University of Western Ontario: Earth sciences tour rocks the world of young geology enthusiasts

The excitement for the geological collection in Western’s Earth sciences department could not be contained by fifth graders and geology enthusiasts Oliver, Xander and Jackson.

“I’ve never seen this many or this cool of rocks,” shared Xander, which accompanied the ‘oohs’, ‘ahhs’ and, ‘look at this!’ from the boys as they admired the collection.

As the boys entered the first stop on their tour, the Richard W. Hutchinson Geoscience Collaborative Suite, even the photos on the wall got their attention. That was until they stepped into the display room which houses numerous, beautiful rocks, minerals and gemstones.

Xander, Oliver and Jackson (Mitch Zimmer)
It was Oliver’s dad, Michael Leavens, who arranged the tour. After taking note of Oliver’s and his friends’ recent interest in rocks and minerals, he wanted to keep their passion alive and show them they could create a career out of their love for geology.

“I realize that they are young and far from post-secondary education, but I think that by showing them what exists right here in London, in their own backyard, it might help them to think about their futures and the possibilities of Western,” Leavens shared.

Leavens emailed the Faculty of Science’s general inbox to inquire about a tour. He was then connected with Cam Tsujita, a professor in the department of Earth sciences, who was more than happy to showcase Western’s facilities to the young boys.

“Supporting interests of kids in science at this age is incredibly important, regardless of whether or not they choose to pursue it as part of a career,” said Tsujita, who admits interacting with the public, especially with some eager kids, and sharing the “cool aspects” of the work being done in the department of Earth sciences is one of his favourite parts of his job.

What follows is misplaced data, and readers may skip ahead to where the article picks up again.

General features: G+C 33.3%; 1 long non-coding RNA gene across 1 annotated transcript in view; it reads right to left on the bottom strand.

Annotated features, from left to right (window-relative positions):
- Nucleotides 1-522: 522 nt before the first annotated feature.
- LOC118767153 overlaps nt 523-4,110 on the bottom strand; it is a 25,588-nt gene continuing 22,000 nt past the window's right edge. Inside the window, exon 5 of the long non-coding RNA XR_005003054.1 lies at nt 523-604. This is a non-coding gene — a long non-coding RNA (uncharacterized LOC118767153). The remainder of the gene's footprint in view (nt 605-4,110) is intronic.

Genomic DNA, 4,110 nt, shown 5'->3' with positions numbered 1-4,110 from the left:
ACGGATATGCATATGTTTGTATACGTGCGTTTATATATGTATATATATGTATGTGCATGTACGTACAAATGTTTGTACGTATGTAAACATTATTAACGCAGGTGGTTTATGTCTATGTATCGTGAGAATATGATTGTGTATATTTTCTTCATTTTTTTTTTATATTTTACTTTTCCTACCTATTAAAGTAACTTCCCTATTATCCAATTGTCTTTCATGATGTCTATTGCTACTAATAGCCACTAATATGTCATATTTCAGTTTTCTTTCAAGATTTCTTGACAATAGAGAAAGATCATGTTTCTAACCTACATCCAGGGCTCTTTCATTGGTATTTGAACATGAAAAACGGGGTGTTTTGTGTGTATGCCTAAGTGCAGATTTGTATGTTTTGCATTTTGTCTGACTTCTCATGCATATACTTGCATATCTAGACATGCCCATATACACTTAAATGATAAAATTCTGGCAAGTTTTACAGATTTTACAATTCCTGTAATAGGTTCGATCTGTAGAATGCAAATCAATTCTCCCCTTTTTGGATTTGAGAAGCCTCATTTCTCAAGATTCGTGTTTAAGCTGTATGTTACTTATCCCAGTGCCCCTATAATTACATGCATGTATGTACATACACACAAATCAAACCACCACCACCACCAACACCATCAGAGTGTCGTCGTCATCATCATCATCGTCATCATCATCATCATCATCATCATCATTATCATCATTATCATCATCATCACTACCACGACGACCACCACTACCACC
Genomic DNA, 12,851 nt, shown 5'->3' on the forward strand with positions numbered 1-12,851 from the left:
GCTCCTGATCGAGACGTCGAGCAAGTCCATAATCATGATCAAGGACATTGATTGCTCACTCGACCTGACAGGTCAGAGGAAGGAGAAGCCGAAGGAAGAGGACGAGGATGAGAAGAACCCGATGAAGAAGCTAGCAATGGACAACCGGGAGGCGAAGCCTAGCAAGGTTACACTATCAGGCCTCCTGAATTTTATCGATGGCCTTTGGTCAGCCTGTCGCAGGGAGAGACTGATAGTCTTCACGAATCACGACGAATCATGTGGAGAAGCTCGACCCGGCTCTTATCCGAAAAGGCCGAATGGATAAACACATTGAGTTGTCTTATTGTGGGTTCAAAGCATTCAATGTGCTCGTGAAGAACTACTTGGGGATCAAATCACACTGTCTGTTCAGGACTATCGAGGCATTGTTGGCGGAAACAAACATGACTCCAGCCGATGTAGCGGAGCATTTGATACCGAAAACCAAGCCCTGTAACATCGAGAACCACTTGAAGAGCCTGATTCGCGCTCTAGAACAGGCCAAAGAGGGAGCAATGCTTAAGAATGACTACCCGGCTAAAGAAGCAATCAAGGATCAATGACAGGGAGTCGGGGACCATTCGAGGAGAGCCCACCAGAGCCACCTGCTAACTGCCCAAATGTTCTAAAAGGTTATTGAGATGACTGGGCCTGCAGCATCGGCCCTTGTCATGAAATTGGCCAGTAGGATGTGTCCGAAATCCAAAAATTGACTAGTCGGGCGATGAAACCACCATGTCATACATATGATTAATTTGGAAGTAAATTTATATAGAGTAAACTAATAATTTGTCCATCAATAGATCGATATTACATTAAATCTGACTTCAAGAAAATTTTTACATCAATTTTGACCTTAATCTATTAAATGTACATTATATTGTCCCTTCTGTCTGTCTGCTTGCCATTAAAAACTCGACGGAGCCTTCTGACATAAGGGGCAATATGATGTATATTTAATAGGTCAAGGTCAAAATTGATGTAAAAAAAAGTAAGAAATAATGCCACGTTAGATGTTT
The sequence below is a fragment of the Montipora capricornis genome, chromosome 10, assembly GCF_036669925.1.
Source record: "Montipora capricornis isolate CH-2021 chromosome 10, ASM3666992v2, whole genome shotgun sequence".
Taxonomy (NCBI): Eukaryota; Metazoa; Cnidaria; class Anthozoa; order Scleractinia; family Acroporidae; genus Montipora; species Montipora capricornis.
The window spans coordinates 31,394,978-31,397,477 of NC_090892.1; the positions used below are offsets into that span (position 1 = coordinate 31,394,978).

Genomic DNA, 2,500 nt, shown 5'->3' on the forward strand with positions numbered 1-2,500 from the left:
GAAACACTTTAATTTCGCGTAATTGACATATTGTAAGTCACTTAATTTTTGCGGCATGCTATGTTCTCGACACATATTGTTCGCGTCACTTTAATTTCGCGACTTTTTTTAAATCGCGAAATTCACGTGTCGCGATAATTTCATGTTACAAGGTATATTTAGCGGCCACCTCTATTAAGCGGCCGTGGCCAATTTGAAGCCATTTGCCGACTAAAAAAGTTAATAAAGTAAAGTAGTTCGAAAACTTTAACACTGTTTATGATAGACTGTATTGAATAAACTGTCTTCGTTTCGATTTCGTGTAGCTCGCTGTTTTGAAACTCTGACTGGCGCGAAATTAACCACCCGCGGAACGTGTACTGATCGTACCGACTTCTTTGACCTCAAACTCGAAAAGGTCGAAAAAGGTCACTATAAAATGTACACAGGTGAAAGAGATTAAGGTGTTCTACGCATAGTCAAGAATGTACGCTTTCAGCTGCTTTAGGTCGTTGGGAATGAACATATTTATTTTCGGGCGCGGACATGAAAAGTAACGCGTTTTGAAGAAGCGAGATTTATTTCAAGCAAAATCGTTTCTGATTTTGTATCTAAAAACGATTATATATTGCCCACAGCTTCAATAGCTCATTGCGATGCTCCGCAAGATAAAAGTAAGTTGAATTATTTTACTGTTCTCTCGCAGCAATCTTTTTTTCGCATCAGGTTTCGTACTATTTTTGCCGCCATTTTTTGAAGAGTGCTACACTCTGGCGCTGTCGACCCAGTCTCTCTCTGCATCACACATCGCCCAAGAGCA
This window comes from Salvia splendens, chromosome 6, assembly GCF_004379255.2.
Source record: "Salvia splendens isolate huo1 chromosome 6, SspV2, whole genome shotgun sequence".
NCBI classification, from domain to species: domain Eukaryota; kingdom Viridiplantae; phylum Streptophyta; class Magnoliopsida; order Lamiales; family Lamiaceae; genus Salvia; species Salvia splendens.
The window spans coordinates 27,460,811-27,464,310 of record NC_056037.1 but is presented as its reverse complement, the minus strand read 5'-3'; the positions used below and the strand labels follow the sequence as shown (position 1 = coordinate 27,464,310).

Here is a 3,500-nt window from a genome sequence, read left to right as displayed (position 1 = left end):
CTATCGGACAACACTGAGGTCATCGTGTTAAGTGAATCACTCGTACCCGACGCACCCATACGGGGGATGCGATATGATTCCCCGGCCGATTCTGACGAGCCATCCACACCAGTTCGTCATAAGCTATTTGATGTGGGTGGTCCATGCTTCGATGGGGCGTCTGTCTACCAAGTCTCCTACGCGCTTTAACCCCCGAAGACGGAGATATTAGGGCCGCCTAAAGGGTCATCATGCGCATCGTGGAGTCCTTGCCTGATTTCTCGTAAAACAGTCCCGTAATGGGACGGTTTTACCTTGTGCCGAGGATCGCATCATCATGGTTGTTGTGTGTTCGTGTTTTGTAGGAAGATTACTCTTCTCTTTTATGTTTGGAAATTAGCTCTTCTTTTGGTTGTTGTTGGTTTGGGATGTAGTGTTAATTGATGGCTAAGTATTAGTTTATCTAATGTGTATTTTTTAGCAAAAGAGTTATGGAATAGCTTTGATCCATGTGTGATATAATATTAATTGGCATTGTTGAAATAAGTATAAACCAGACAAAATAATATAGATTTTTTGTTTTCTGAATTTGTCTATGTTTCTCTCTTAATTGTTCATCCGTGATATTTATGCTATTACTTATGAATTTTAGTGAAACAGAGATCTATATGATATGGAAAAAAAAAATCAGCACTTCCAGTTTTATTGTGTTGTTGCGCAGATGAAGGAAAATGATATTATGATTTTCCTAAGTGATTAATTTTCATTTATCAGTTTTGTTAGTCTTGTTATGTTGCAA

“Not only can this genuine enthusiasm for learning lead to rewarding life experiences for them as people, but this fascination with how the world works will also be essential to their development as globally aware and environmentally responsible adults of their generation,” he said.

In addition to touring the geological collection at the Richard W. Hutchinson Geoscience Collaborative Suite, the boys were shown the Rock Garden and the collections in the Biological and Geological Sciences Building.

Home collection
Oliver’s interest in geology started in the last couple of years, but this past year it really took off. He started a club with his friends – the Rocks and Minerals Club – where they collect and identify rocks. The boys even brought a rock with them to be identified by their tour guide Tsujita.

The boys’ collection is “huge” – two buckets full. They have collected rocks when visiting islands, out on walks, and in their own backyards. Last summer, Oliver went on a trip with his family to Cochrane, in northern Ontario, where he found many rocks to add to his collection.

The reason Oliver, Xander and Jackson are so interested in geology really comes down to a few simple reasons: the look of them, the experience of finding them, the history behind them, and their names. It’s also “something to do when my iPad dies,” said Jackson.

Their favourite part of the tour: seeing the rocks. “These are epic,” described Jackson, and Oliver and Xander agreed.